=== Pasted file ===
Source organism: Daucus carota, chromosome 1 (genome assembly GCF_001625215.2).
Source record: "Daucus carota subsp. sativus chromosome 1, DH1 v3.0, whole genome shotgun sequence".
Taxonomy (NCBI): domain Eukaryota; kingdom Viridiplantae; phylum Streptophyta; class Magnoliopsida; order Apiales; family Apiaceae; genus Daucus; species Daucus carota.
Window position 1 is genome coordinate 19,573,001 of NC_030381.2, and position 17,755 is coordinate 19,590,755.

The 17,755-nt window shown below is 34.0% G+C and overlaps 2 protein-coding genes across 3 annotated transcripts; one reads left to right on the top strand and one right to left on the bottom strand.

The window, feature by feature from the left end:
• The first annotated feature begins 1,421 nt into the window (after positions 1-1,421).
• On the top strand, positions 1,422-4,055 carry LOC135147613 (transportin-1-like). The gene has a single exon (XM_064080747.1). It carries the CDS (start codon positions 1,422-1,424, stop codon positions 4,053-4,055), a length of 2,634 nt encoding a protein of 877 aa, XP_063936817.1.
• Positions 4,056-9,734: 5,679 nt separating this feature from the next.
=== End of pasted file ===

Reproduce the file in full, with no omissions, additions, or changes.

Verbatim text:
Source organism: Daucus carota, chromosome 1 (genome assembly GCF_001625215.2).
Source record: "Daucus carota subsp. sativus chromosome 1, DH1 v3.0, whole genome shotgun sequence".
Taxonomy (NCBI): domain Eukaryota; kingdom Viridiplantae; phylum Streptophyta; class Magnoliopsida; order Apiales; family Apiaceae; genus Daucus; species Daucus carota.
Window position 1 is genome coordinate 19,573,001 of NC_030381.2, and position 17,755 is coordinate 19,590,755.

The 17,755-nt window shown below is 34.0% G+C and overlaps 2 protein-coding genes across 3 annotated transcripts; one reads left to right on the top strand and one right to left on the bottom strand.

The window, feature by feature from the left end:
• The first annotated feature begins 1,421 nt into the window (after positions 1-1,421).
• On the top strand, positions 1,422-4,055 carry LOC135147613 (transportin-1-like). The gene has a single exon (XM_064080747.1). It carries the CDS (start codon positions 1,422-1,424, stop codon positions 4,053-4,055), a length of 2,634 nt encoding a protein of 877 aa, XP_063936817.1.
• Positions 4,056-9,734: 5,679 nt separating this feature from the next.